Now Paul wanted to lead another trip to follow-up on those who were saved and to push the boundaries of unbelief back a few more cities. Barnabas was ready, but then came the point of dissension. Barnabas wanted to bring along John  Mark, who had left the team in the middle of the trip to return. The Bible doesn’t say anything about why he left, it just says that he left to go to Jerusalem (Acts 13:13).

Paul, true to his temperament and personality, was determined not to take Mark. Barnabas, true, also, to his temperament and personality, was determined to take him. It got so bad that they decided not to minister together. (Acts 15:39)

First of all, I am thankful that the Bible shows our heroes of the faith warts and all. There are no rose-colored glasses in the Biblical record.

Secondly, even though the writer, Luke, was close to Paul, there is no condemnation of the position on either man’s part. It is simply a record that there was dissension and they split from ministry together. Barnabas took John Mark with him to Cyprus and Paul chose Silas to follow-up on the other churches.

But what does that teach us about disagreements among believers? This is not a disagreement over doctrine. This was a disagreement over methods and personnel. There are a couple of important lessons:

The first is that disagreements happen even among good, well-intentioned people. They inevitable, and dangerous. But they are also very solvable. Sometimes they are solved by working out the disagreement fully and openly. Sometimes, though, they are solvable by dissolving the “business’ relationship.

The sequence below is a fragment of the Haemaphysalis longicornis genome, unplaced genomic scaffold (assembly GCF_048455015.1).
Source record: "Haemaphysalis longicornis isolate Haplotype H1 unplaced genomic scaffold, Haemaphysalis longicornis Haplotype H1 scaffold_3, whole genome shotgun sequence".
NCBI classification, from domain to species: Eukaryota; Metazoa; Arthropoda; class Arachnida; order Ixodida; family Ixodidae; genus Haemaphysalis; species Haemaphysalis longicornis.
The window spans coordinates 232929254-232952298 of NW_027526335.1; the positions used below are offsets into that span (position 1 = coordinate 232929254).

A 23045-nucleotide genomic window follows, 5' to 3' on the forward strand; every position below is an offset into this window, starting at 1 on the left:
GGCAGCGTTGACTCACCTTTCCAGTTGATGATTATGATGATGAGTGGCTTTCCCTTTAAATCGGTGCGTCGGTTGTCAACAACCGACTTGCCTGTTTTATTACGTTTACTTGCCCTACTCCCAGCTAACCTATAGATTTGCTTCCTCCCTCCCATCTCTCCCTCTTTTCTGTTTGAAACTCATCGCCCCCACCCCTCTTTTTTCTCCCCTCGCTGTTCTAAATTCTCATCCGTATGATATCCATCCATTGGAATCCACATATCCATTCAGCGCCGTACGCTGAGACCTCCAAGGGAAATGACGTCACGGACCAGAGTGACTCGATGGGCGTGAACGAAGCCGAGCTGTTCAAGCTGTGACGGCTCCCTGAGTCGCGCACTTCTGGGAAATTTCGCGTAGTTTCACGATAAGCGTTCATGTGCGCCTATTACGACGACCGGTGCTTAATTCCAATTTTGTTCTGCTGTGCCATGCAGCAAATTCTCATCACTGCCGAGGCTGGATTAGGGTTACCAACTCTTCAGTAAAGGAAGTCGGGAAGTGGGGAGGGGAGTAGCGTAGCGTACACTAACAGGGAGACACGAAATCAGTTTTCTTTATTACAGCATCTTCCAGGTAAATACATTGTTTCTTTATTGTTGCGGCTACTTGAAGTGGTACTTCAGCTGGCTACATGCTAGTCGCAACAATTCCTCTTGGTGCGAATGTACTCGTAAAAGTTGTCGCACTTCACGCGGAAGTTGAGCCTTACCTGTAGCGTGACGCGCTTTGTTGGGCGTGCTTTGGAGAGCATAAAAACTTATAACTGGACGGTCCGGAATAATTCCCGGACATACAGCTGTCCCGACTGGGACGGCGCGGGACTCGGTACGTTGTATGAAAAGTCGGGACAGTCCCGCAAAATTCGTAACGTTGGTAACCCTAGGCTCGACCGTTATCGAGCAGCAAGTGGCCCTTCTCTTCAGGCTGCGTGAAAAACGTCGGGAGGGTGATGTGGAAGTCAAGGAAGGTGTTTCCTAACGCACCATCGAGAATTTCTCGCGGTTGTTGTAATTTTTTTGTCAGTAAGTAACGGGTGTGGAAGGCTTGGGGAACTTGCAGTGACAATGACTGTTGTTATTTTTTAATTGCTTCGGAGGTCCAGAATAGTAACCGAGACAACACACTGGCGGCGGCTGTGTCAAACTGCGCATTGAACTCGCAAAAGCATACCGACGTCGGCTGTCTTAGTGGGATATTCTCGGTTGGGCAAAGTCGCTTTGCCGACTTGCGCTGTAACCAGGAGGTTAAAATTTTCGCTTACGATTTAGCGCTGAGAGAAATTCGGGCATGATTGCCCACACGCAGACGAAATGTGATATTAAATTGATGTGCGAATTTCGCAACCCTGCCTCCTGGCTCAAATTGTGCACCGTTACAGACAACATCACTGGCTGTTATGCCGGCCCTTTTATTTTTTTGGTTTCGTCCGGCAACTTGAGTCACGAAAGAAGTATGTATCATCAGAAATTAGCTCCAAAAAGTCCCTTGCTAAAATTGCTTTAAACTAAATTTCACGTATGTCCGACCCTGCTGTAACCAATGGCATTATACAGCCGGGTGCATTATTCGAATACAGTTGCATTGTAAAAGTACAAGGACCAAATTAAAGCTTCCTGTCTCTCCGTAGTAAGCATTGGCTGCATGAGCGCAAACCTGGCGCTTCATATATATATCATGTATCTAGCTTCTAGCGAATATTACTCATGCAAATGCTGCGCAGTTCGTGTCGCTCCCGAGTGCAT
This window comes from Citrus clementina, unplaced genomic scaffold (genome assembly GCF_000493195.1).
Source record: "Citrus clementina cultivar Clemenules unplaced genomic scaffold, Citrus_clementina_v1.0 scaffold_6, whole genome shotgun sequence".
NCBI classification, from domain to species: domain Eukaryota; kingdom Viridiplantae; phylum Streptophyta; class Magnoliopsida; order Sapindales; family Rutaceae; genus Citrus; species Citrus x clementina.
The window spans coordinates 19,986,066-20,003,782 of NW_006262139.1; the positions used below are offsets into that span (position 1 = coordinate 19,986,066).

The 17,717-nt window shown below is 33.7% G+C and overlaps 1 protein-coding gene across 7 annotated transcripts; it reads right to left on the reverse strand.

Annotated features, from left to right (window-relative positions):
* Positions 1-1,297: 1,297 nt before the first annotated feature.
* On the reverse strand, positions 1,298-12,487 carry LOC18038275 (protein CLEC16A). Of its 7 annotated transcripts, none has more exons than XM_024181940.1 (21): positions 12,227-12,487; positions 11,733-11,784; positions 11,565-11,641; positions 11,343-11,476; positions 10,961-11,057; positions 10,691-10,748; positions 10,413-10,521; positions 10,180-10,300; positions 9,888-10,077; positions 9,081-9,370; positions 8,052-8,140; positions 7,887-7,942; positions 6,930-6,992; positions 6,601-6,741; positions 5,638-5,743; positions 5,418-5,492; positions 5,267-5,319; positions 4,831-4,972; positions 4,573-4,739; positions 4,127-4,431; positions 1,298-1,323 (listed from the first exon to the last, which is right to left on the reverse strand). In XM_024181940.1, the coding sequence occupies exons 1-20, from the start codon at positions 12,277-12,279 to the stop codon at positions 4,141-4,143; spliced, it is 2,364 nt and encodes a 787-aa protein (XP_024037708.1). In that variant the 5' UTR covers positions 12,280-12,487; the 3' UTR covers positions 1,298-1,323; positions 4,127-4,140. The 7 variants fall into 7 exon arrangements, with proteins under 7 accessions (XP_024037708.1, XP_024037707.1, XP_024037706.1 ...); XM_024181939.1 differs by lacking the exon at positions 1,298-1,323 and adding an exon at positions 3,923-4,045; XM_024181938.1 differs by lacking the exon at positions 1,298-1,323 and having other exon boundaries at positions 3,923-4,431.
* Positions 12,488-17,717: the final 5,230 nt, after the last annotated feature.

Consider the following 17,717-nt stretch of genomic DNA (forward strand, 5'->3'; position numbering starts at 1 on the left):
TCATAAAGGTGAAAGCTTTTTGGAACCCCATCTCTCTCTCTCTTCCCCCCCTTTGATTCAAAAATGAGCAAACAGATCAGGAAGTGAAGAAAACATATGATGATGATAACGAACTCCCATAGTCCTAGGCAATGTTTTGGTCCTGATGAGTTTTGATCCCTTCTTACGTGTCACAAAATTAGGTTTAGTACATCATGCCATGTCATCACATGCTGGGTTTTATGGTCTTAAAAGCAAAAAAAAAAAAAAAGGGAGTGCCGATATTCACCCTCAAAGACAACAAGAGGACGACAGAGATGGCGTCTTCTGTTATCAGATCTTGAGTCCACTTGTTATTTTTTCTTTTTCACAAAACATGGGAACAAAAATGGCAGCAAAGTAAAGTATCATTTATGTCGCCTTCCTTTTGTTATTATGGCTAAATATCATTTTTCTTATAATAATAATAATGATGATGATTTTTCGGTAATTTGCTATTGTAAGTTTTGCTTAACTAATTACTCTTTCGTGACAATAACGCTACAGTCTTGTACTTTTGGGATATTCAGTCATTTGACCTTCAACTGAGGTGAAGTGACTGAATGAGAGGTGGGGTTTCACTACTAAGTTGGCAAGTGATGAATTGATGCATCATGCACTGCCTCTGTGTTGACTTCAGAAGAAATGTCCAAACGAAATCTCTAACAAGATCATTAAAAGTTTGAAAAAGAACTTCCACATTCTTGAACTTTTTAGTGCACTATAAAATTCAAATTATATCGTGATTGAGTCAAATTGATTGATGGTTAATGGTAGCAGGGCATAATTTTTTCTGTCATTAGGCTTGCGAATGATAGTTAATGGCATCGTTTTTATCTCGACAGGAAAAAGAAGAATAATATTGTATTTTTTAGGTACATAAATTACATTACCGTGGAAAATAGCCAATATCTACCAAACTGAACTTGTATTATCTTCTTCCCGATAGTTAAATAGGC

People who share the same theology, the same godly life style, even having a history of serving well together will disagree. The important part is that it was solved.

In Acts 6, the church solved the dissension by changing their organizational structure. Earlier in Acts 15, they solved a doctrinal problem by making a clear statement of Biblical standards.

In the last few verses of Acts, the disagreement was solved by making 2 evangelistic teams that could cover more area.

What was the result? Cyprus was covered by a citizen of Cyprus, Barnabas. Europe was covered by Paul.

Were there scars? I am sure there were. But we have no hint of ongoing tension between the 2 men. We even have Paul saying that the source of the tension, Mark, was profitable to him for the ministry (2 Timothy 4:11).